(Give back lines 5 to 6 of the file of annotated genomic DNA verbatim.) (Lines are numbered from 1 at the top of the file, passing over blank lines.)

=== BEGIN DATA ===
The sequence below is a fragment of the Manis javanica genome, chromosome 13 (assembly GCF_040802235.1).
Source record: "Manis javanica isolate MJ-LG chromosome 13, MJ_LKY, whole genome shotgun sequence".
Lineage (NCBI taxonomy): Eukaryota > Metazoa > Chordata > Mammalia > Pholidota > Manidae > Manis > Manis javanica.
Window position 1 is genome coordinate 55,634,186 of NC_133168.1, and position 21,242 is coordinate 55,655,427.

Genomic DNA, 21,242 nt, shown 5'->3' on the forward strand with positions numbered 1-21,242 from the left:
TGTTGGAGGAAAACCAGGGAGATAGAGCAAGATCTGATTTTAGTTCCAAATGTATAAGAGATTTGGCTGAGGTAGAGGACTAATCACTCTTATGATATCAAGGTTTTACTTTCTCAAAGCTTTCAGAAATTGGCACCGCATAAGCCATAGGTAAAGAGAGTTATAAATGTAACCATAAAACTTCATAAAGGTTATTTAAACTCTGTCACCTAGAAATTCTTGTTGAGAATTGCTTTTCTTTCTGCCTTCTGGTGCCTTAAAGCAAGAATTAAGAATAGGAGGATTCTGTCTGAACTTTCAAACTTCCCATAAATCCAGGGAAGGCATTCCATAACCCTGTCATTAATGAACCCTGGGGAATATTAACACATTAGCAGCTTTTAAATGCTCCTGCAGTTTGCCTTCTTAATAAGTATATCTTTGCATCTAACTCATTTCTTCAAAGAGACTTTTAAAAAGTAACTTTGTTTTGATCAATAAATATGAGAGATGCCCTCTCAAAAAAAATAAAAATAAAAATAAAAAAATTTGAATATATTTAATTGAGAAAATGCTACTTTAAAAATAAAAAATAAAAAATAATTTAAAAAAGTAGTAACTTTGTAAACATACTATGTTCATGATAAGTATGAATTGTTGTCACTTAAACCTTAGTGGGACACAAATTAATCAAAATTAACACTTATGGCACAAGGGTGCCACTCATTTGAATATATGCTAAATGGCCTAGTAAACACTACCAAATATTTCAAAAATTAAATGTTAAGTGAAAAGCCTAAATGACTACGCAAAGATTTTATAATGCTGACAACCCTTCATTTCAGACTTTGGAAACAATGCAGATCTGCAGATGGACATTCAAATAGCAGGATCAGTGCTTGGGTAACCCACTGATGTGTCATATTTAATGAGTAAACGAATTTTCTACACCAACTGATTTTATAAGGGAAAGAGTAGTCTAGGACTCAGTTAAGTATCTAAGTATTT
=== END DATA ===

Genomic DNA, 21,242 nt, shown 5'->3' on the forward strand with positions numbered 1-21,242 from the left:
TGTTGGAGGAAAACCAGGGAGATAGAGCAAGATCTGATTTTAGTTCCAAATGTATAAGAGATTTGGCTGAGGTAGAGGACTAATCACTCTTATGATATCAAGGTTTTACTTTCTCAAAGCTTTCAGAAATTGGCACCGCATAAGCCATAGGTAAAGAGAGTTATAAATGTAACCATAAAACTTCATAAAGGTTATTTAAACTCTGTCACCTAGAAATTCTTGTTGAGAATTGCTTTTCTTTCTGCCTTCTGGTGCCTTAAAGCAAGAATTAAGAATAGGAGGATTCTGTCTGAACTTTCAAACTTCCCATAAATCCAGGGAAGGCATTCCATAACCCTGTCATTAATGAACCCTGGGGAATATTAACACATTAGCAGCTTTTAAATGCTCCTGCAGTTTGCCTTCTTAATAAGTATATCTTTGCATCTAACTCATTTCTTCAAAGAGACTTTTAAAAAGTAACTTTGTTTTGATCAATAAATATGAGAGATGCCCTCTCAAAAAAAATAAAAATAAAAATAAAAAAATTTGAATATATTTAATTGAGAAAATGCTACTTTAAAAATAAAAAATAAAAAATAATTTAAAAAAGTAGTAACTTTGTAAACATACTATGTTCATGATAAGTATGAATTGTTGTCACTTAAACCTTAGTGGGACACAAATTAATCAAAATTAACACTTATGGCACAAGGGTGCCACTCATTTGAATATATGCTAAATGGCCTAGTAAACACTACCAAATATTTCAAAAATTAAATGTTAAGTGAAAAGCCTAAATGACTACGCAAAGATTTTATAATGCTGACAACCCTTCATTTCAGACTTTGGAAACAATGCAGATCTGCAGATGGACATTCAAATAGCAGGATCAGTGCTTGGGTAACCCACTGATGTGTCATATTTAATGAGTAAACGAATTTTCTACACCAACTGATTTTATAAGGGAAAGAGTAGTCTAGGACTCAGTTAAGTATCTAAGTATTT